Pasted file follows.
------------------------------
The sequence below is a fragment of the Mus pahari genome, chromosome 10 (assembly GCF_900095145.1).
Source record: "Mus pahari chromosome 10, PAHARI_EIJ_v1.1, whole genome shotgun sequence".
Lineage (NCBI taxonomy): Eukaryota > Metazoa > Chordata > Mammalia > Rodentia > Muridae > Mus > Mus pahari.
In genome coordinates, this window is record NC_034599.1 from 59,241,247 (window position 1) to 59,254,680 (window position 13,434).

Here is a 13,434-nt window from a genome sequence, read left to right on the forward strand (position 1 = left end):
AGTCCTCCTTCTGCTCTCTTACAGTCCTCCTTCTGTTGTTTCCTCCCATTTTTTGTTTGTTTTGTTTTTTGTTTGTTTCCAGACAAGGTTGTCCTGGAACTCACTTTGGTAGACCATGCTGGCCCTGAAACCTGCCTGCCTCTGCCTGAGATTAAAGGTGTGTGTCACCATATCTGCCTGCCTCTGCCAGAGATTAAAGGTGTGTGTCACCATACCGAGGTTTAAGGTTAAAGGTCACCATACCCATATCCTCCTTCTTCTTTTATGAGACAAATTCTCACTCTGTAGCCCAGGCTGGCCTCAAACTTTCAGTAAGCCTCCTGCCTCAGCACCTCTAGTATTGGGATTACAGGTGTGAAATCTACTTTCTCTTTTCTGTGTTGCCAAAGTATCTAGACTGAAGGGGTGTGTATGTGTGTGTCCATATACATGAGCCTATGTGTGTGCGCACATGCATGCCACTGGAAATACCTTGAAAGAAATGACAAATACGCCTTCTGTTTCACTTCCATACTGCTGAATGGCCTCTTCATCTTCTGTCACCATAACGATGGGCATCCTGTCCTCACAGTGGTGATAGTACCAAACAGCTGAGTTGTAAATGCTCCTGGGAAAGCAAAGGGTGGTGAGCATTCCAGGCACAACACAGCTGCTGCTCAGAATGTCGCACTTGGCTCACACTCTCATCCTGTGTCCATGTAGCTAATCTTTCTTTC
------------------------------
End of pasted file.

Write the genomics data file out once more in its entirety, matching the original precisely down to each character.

The sequence below is a fragment of the Mus pahari genome, chromosome 10 (assembly GCF_900095145.1).
Source record: "Mus pahari chromosome 10, PAHARI_EIJ_v1.1, whole genome shotgun sequence".
Lineage (NCBI taxonomy): Eukaryota > Metazoa > Chordata > Mammalia > Rodentia > Muridae > Mus > Mus pahari.
In genome coordinates, this window is record NC_034599.1 from 59,241,247 (window position 1) to 59,254,680 (window position 13,434).

Here is a 13,434-nt window from a genome sequence, read left to right on the forward strand (position 1 = left end):
AGTCCTCCTTCTGCTCTCTTACAGTCCTCCTTCTGTTGTTTCCTCCCATTTTTTGTTTGTTTTGTTTTTTGTTTGTTTCCAGACAAGGTTGTCCTGGAACTCACTTTGGTAGACCATGCTGGCCCTGAAACCTGCCTGCCTCTGCCTGAGATTAAAGGTGTGTGTCACCATATCTGCCTGCCTCTGCCAGAGATTAAAGGTGTGTGTCACCATACCGAGGTTTAAGGTTAAAGGTCACCATACCCATATCCTCCTTCTTCTTTTATGAGACAAATTCTCACTCTGTAGCCCAGGCTGGCCTCAAACTTTCAGTAAGCCTCCTGCCTCAGCACCTCTAGTATTGGGATTACAGGTGTGAAATCTACTTTCTCTTTTCTGTGTTGCCAAAGTATCTAGACTGAAGGGGTGTGTATGTGTGTGTCCATATACATGAGCCTATGTGTGTGCGCACATGCATGCCACTGGAAATACCTTGAAAGAAATGACAAATACGCCTTCTGTTTCACTTCCATACTGCTGAATGGCCTCTTCATCTTCTGTCACCATAACGATGGGCATCCTGTCCTCACAGTGGTGATAGTACCAAACAGCTGAGTTGTAAATGCTCCTGGGAAAGCAAAGGGTGGTGAGCATTCCAGGCACAACACAGCTGCTGCTCAGAATGTCGCACTTGGCTCACACTCTCATCCTGTGTCCATGTAGCTAATCTTTCTTTC